Too many say things like, “when I lose 50 pounds I am going to dance in public,” or “when I get those washboard abs I am going to wear a bikini,” or what have you. You know what? I’m not waiting to enjoy my life! I can work toward those goals and still enjoy myself NOW! I am going to love myself, so I am better able to love others.

So, I don’t care if you are a size 2 or a size 22, please, for crying out loud, enjoy your life! Enjoy your body! It is the only one you will get! Take care of it! Move it! Express yourself with it! There are plenty of places in this world where other people believe they have the authority to suppress the actions of others. I have been extremely lucky to not have be born in one of those places. At least we do not outwardly do that. Let’s not passively do that, either, ok?

It took a long time for me to be able to be comfortable with myself, and some days still I am not. But I sure will not be old, gray and immobile someday wishing I would have danced when I had the opportunity. October marked Troupe Zephyr’s 7th birthday. When Mandy and I pooled our efforts to get this going, our intention was to enjoy what we were doing.I will not regret not celebrating the joy of life. Because I intend to and you should, too.

“Our deepest fear is not that we are inadequate. Our deepest fear is that we are powerful beyond measure. It is our light, not our darkness that most frightens us. We ask ourselves, ‘Who am I to be brilliant, gorgeous, talented, fabulous?’ Actually, who are you not to be? You are a child of God. Your playing small does not serve the world. There is nothing enlightened about shrinking so that other people won’t feel insecure around you. We are all meant to shine, as children do. We were born to make manifest the glory of God that is within us. It’s not just in some of us; it’s in everyone. And as we let our own light shine, we unconsciously give other people permission to do the same. As we are liberated from our own fear, our presence automatically liberates others.”

― Marianne Williamson, A Return to Love: Reflections on the Principles of “A Course in Miracles”

At times, our group has been asked to attend a meeting or event and put on a bit of an “educational” program about “belly dance.” I thoroughly enjoy these types of gigs. They truly let my inner geeky nerd come out to shine! However, I have noticed the general “non-raks” public is not satisfied with my ambiguous answers on the origins of the dance.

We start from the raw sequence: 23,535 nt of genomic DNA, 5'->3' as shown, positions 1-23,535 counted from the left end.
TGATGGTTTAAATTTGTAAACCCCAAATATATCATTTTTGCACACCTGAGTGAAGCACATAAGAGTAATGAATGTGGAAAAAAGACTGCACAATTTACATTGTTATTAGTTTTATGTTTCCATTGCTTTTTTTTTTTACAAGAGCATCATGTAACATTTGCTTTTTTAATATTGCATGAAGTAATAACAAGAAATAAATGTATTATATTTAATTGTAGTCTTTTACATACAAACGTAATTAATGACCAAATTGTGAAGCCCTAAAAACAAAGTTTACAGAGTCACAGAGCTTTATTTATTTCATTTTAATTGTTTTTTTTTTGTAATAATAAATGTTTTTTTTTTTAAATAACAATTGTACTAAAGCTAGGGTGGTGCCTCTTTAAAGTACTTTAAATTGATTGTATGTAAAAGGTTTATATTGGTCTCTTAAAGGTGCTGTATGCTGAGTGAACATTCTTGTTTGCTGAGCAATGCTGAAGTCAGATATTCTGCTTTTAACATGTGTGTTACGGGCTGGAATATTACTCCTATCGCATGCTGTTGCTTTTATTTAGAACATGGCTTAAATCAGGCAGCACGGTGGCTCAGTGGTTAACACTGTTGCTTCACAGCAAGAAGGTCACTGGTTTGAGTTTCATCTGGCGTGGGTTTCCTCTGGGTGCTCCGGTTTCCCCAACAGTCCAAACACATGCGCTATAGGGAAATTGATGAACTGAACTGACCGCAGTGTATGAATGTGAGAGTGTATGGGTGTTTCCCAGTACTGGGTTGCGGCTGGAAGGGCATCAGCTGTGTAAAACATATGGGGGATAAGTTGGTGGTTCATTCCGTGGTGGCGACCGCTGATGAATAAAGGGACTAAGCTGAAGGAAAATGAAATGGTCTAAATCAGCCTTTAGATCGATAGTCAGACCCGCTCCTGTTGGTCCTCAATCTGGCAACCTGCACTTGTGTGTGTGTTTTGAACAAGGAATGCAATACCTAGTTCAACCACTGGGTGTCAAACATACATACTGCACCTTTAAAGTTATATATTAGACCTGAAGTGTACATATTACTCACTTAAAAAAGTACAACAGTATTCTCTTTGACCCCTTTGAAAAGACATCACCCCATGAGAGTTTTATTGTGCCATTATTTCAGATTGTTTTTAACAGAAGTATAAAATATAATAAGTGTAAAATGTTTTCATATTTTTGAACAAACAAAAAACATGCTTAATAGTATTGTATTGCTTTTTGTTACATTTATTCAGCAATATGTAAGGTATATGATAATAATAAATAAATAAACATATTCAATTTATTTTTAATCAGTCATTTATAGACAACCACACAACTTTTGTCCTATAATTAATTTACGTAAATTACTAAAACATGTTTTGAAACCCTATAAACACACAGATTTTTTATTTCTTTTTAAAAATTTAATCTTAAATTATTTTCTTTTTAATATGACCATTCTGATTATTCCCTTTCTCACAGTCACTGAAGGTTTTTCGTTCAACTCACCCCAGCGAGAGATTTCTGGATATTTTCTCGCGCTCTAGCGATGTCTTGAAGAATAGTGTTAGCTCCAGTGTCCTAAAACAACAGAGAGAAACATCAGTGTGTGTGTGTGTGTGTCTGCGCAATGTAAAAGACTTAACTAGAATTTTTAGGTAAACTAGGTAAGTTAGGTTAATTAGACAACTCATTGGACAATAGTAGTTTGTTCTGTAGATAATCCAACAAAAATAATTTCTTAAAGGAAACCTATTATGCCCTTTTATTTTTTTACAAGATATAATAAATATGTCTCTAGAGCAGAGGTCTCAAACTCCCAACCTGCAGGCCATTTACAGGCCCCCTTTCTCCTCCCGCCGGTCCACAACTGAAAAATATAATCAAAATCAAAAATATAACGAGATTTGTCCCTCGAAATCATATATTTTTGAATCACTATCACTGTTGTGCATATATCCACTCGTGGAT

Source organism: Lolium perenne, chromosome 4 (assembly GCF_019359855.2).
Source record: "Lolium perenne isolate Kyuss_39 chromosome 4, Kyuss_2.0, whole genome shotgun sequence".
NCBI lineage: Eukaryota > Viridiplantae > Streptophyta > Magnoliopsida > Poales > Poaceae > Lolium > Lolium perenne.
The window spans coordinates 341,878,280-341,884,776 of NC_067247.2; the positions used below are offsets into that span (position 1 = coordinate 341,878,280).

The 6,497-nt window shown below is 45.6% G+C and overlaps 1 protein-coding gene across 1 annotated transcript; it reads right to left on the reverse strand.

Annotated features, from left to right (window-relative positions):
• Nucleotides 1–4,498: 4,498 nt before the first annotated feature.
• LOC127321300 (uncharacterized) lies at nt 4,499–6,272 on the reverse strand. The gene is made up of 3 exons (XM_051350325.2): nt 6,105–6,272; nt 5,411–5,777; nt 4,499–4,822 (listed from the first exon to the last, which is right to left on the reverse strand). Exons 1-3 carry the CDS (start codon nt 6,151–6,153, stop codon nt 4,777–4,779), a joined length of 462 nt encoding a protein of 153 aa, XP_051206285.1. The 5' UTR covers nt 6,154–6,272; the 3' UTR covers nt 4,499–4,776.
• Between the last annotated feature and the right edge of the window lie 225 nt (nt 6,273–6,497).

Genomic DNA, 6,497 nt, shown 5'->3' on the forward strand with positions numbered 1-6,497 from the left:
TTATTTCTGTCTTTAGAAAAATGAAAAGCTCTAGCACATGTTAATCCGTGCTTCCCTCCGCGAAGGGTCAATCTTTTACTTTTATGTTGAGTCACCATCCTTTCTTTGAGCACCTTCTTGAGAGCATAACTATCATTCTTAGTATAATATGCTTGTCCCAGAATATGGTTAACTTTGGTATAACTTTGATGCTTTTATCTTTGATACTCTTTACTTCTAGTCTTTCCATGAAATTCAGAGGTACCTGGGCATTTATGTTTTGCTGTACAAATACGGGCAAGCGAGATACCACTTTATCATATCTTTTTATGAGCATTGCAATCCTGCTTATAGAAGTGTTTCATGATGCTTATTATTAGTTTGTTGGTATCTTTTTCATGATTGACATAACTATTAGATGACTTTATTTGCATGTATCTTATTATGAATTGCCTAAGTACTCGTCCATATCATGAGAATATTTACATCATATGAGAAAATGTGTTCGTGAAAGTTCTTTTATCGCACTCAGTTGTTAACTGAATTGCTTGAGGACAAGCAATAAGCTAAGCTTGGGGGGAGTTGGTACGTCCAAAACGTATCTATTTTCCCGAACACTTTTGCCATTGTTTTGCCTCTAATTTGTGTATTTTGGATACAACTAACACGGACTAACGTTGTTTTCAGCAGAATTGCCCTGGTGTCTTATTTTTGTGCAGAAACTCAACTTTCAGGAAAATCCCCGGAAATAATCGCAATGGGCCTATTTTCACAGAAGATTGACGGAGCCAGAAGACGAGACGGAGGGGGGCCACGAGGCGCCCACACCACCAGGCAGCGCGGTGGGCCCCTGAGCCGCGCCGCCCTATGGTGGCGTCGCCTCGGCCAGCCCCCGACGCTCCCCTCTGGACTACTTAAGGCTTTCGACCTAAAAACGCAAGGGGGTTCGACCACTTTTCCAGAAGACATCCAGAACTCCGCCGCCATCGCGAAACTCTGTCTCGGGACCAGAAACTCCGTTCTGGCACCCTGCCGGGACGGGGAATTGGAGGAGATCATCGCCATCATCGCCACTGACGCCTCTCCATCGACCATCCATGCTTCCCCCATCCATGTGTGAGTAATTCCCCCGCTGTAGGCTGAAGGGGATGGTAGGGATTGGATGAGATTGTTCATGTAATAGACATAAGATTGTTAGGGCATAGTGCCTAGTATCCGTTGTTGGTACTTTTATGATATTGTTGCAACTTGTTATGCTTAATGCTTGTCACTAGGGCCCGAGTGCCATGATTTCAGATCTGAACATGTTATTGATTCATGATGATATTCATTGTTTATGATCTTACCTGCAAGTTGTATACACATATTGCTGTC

I explain that I am no where near an expert in the field. Not by a long shot! I generally defer to those who have extensive research in the area and have been in the community much linger than myself. Sahra Kent and Shira are just two examples of wonderful ladies using their talents for the betterment of the oriental dance community. I dearly treasure their efforts! You can check out much more about them by looking into Sahra’s Journey Through Egypt programs and Shira’s website, shira.net.

But these people want answers and I am there. So I tell them what I know. It goes something like this:

What a lot of people consider to be belly dance in the western world, is not even close to what it even is. In fact, it may be easier to start with what it is not. It is NOT stripping! It is not pole dancing. It is not “just shaking your ass.” It doesn’t even use that much of the belly, per se, and probably should be called something else. Dance Orientale…there’s a much better term.

Dance orientale is a an amalgamation of various folk dances and movements from the area of the world many scholars refer to as “the cradle of civilization” and into what was ancient Phoenicia and Egypt. Since the times before memory, dance has been a part of life. As people move across the globe, their music and dances go with them…just as their daily habits, religious beliefs, etc. Each particular area or group of people have added their own touches and flavor throughout the eons.